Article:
By a violent stretch of her rights as a combatant she had declared the whole coast occupied by France and its allies, from Dantzig to Trieste, to be in a state of blockade. It was impossible to enforce such a " paper blockade," even with the immense force at her disposal; and Napoleon seized on the opportunity to retaliate by the entire exclusion f British commerce from the Continent, an exclusion which he trusted would end the war by the ruin it would bring on the English manufacturers. A decree was issued from Berlin which - without a single ship to carry it out - placed the British Islands in a state of blockade. All commerce or communication with them was prohibited; all English goods or manufactures found in the territory of France or its allies were declared liable to confiscation; and their harbours were closed, not only against vessels coming from Britain, but against all who had touched at her ports. The attempt to enforce such a system was foiled indeed by the rise of a widespread contraband trade, by the reluctance of Holland to aid in its own ruin, by the connivance of officials along the Prussian and Russian shores, and by the pressure of facts.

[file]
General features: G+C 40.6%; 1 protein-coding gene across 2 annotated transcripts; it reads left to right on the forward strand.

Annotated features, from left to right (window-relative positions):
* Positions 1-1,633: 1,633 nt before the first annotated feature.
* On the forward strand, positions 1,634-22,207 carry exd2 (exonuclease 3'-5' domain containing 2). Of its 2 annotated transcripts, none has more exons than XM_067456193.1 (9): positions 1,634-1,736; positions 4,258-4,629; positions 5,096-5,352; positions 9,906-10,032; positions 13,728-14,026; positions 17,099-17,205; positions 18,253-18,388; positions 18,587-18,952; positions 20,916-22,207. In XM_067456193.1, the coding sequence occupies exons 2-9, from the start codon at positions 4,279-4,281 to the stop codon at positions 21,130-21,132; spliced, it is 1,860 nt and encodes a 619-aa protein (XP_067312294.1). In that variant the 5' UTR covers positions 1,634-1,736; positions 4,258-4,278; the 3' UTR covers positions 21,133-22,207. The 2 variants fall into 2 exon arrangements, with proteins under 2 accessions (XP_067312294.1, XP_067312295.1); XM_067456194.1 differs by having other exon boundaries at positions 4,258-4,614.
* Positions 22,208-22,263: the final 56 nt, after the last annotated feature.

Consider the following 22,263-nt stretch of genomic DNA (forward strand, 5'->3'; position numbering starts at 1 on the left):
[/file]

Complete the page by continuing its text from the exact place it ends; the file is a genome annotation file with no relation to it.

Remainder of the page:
It was impossible even for Napoleon himself to do without the goods he pretended to exclude; an immense system of licences soon neutralized his decree; and the French army which marched to Eylau was clad in great-coats made at Leeds, and shod with shoes made at Northampton. But if it failed to destroy British industry, it told far more fatally on British commerce. Trade began to move from English vessels, which were subject to instant confiscation, and to pass into the hands of neutrals, and especially of the Americans. The merchant class called on the Government to protect it, and it was to this appeal that the Grenville Ministry replied in January, 1807, by an Order in Council which declared all the ports of the coast of France and her allies under blockade, and any neutral vessels trading between them to be good prize. Such a step was far from satisfying the British merchants. But their appeal was no longer to Lord Grenville. The forces of ignorance and bigotry which had been too strong for Pitt were too strong for the Grenville Ministry. Its greatest work, the abolition of the slave trade, in February, was done in the teeth of a vigorous opposition from the Tories and the merchants of Liverpool; and in March the first indication of its desire to open the question of religious equality by allowing Catholic officers to serve in the army was met on the part of the King by the demand of a pledge not to meddle with the question.